Some folks in the Lewiston Auburn area got the chance to meet an author who’s book made it to the New York Times best seller’s list. It was Luis Montalvan’s dog, Tuesday, however who really stole the show. | WCSH 6 >>

Army veteran Jake Murphy used his service training to help him seamlessly transition into the civilian workforce. As thousands more men and women begin transitioning out of military service, it’s become more important for veterans to understand the realities of finding their place in the civilian workforce. And while it can be a tricky task even for those familiar with life in corporate America, it’s not impossible to find a fulfilling job. | Task & Purpose >>

In 2012, President Barack Obama signed a law that provided health care to thousands of Marine veterans and their families who suffered illnesses linked to contaminated drinking water at a North Carolina Marine base. Due to bureaucratic red tape at Veterans Affairs, it would still take three more years before the VA would finalize the guidelines that would allow the law – the Honoring America’s Veterans and Caring for Camp Lejeune Families Act of 2012 – to take full effect. It was a journey that began more than 30 years ago. | >>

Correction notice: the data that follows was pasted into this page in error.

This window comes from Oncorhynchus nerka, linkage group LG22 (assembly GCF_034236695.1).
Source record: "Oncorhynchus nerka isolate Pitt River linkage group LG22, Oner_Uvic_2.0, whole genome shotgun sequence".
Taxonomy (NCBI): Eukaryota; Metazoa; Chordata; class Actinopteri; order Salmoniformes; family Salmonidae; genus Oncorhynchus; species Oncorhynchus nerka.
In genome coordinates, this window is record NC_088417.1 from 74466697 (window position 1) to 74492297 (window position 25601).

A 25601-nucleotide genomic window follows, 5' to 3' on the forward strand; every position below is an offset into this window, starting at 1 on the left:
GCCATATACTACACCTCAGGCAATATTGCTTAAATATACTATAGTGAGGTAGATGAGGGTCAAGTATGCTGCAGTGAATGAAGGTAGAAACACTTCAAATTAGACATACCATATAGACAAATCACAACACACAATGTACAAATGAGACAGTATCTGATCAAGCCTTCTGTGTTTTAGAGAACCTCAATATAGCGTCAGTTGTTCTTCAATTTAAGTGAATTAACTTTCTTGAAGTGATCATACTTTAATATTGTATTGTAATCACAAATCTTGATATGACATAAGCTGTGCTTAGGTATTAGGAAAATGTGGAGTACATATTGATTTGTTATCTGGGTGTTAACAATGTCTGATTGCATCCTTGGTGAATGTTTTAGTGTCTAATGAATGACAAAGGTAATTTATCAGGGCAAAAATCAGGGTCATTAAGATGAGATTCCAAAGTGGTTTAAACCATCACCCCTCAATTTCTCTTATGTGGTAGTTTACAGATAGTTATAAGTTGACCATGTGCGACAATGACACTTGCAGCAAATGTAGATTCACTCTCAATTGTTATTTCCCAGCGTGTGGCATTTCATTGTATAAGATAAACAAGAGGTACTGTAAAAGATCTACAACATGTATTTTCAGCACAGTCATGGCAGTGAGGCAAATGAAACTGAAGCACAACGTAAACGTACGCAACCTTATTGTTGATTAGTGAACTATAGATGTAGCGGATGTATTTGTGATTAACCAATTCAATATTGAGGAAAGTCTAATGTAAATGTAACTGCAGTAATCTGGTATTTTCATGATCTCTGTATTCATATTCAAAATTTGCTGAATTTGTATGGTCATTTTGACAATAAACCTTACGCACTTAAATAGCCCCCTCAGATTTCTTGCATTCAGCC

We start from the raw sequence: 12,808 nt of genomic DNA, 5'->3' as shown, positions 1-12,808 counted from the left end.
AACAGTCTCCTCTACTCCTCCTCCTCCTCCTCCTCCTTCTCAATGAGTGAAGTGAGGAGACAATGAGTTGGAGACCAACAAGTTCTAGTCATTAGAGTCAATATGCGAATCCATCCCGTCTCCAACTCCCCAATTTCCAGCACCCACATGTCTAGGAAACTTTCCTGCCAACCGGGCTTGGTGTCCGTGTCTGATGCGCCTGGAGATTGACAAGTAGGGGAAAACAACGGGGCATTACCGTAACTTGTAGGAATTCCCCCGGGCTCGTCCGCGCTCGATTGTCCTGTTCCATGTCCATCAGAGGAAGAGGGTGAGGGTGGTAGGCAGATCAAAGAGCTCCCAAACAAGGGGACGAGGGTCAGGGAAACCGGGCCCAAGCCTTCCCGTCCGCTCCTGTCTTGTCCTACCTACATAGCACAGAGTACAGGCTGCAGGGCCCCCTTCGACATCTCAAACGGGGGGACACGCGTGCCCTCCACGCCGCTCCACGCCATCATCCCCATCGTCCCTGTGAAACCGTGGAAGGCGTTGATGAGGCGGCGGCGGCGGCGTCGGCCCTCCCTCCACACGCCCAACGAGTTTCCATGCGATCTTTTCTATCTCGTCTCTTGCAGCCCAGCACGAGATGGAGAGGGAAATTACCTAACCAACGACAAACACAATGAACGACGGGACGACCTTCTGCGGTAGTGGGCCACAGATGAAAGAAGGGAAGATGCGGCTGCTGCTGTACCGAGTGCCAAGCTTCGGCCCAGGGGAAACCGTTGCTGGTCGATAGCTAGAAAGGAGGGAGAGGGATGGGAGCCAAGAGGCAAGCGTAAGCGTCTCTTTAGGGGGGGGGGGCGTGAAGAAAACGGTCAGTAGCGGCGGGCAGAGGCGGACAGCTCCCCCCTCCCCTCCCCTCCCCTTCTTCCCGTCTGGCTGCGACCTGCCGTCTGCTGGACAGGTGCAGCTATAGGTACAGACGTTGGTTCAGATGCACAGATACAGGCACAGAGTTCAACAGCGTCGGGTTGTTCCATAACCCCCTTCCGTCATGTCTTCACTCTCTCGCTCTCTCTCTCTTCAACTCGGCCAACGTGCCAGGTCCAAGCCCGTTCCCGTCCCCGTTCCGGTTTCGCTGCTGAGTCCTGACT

The hallways of the former Walter Reed Army Medical Center, which cared for generations of soldiers, have been quiet since the hospital closed in 2011 and merged with the nearby Bethesda Naval Hospital. But a deal being negotiated by the Army and the city of Washington might give the historic hospital a renewed purpose: housing veterans who might otherwise be homeless. | New York Times >>

The NPRC records fire is 42-year old news, yet even today it continues to impact the lives of our most sacred Veterans and their dependents and survivors. How does an Army Air Forces bombardier from our Greatest Generation apply for VA healthcare and benefits without records of his service? | We Are The Mighty >>